Last year, still struggling with the same issues, I reached a point where I could not stand to be associated with the choir any longer. The choir operates a hierarchy system of the director’s ‘favourites’, the elite who get to do all the smaller, higher profile gigs and get all the solos. I was on the fringes of the elite, a powerful soprano who could hit notes the others only dreamt of but not ‘gospel’ enough for a solo. (Apparently the definition of ‘gospel’ in the choir was the ability to do X Factor-style air grabs and wail runs of off-key notes, turning a simple three note tune into a bad Mariah Carey impression of over three hundred notes) Around November, I was doing a gig with a small group of twenty for a big Remembrance concert. With time to kill after the sound check, the choir went to Nandos for dinner. Around the table the conversation was gossipy, bitchy and selfish. Even the church-going members were telling stories about adultery, maintaining that your life only begins when you get married and how life wouldn’t be worth living if you didn’t have children. There I was, a girl whose family had been torn apart by adultery, the only single person at the table living with an illness that has high correlation with infertility. The melancholic mood only escalated back at the concert hall when I got changed into my choir outfit.
The choir had to dress in red and black but there was no set outfit for everyone. I had worn the same red dress for just over a year (since I don’t own anything else that colour). That night when I came out of the bathroom, the director’s husband pounced on me and suggested I pin my black cardigan (the only costume item provided for us) together with a brooch to ‘cover up’. Initially confused, I assumed he wanted me to ‘bling’ up so I said I hadn’t put my jewellery on yet. He went on to explain that he meant I should cover up because I ‘didn’t look good on stage’, he could see what the audience saw and it was not pretty. He gestured over my tummy and said ‘some of the other big girls prefer to cover themselves up’.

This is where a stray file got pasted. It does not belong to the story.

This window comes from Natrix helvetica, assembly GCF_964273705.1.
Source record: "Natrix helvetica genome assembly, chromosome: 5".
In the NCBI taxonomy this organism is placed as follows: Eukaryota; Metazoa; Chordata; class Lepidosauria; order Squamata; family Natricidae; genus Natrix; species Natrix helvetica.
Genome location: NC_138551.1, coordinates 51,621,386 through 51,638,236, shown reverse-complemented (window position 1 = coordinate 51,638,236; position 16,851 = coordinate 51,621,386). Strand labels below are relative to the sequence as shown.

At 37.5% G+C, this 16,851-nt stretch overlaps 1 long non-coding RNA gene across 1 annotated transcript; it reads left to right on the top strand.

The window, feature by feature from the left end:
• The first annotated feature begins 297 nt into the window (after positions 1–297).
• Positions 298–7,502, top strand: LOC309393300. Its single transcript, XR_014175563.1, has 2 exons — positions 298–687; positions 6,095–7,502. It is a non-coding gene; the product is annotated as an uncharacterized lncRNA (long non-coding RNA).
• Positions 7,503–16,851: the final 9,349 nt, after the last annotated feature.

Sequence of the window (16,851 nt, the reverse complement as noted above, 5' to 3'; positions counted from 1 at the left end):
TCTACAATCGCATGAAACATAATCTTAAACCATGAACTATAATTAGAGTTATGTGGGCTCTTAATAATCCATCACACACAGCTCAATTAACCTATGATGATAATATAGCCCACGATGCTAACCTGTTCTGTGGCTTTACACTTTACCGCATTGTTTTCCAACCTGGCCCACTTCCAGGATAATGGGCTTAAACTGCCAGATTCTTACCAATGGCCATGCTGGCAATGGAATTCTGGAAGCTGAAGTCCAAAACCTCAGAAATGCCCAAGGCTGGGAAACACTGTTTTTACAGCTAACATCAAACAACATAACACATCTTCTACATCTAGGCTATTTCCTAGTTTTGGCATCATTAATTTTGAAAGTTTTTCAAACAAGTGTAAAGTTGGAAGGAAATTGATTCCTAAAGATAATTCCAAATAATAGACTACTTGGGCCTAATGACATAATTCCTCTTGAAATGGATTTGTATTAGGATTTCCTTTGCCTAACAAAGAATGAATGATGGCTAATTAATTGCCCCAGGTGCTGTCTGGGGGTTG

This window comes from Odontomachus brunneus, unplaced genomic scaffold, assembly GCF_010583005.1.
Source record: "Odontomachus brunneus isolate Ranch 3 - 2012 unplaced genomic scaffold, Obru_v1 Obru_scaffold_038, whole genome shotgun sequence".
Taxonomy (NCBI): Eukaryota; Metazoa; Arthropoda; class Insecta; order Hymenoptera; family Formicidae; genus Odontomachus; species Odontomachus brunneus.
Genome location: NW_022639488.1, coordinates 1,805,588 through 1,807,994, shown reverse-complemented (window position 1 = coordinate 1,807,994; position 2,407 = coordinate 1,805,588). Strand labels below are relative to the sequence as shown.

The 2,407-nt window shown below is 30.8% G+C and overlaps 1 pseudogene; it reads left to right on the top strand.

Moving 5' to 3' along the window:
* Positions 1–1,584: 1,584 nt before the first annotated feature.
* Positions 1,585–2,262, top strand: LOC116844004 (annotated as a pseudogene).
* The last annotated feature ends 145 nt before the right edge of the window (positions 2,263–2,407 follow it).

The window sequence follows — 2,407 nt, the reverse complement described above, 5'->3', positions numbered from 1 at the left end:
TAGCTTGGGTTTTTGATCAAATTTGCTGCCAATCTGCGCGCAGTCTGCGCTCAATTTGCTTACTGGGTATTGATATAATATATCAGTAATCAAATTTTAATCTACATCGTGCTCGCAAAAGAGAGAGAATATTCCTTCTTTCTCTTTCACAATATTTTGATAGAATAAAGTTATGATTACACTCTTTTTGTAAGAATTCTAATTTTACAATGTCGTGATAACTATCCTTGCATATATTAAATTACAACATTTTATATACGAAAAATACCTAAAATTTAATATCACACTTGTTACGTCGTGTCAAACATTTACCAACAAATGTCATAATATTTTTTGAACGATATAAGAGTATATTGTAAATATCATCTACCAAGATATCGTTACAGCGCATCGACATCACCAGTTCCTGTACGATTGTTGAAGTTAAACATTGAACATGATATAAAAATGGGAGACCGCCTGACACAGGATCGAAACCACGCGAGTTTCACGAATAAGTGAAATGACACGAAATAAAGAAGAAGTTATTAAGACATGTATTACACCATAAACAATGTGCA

Were it not for the fact that I was already feeling low, I might have punched him. How dare he say that to me. The man himself is the size of a small mountain and his wife, our director, is a size 22. I’m not under any illusions that I’m a supermodel, I’m a curvy girl and proud of it. I’m a size 16 with big boobs, a small waist, big bum and yes, a bit of a tummy. I don’t cover myself up because I’m not ashamed of my body. This is who I am. But that night that man made me feel like the ugliest girl ever.
I only did one other concert after that, one I’d already committed to. But I couldn’t stand to put myself back in that environment again, especially with the severity of my condition and my uni work. I took the term off, citing medical grounds as my reason. When I see choir events advertised or stories pop up on my facebook I groan and roll my eyes. I said I would think carefully about whether or not to return. To go back means I will get to perform more, be in the spotlight, but it would be for the glory of the choir and our director, it would mean hours of rehearsals with people who couldn’t care less about me, sacrificing my time and effort into something I no longer enjoy. I just can’t do that anymore.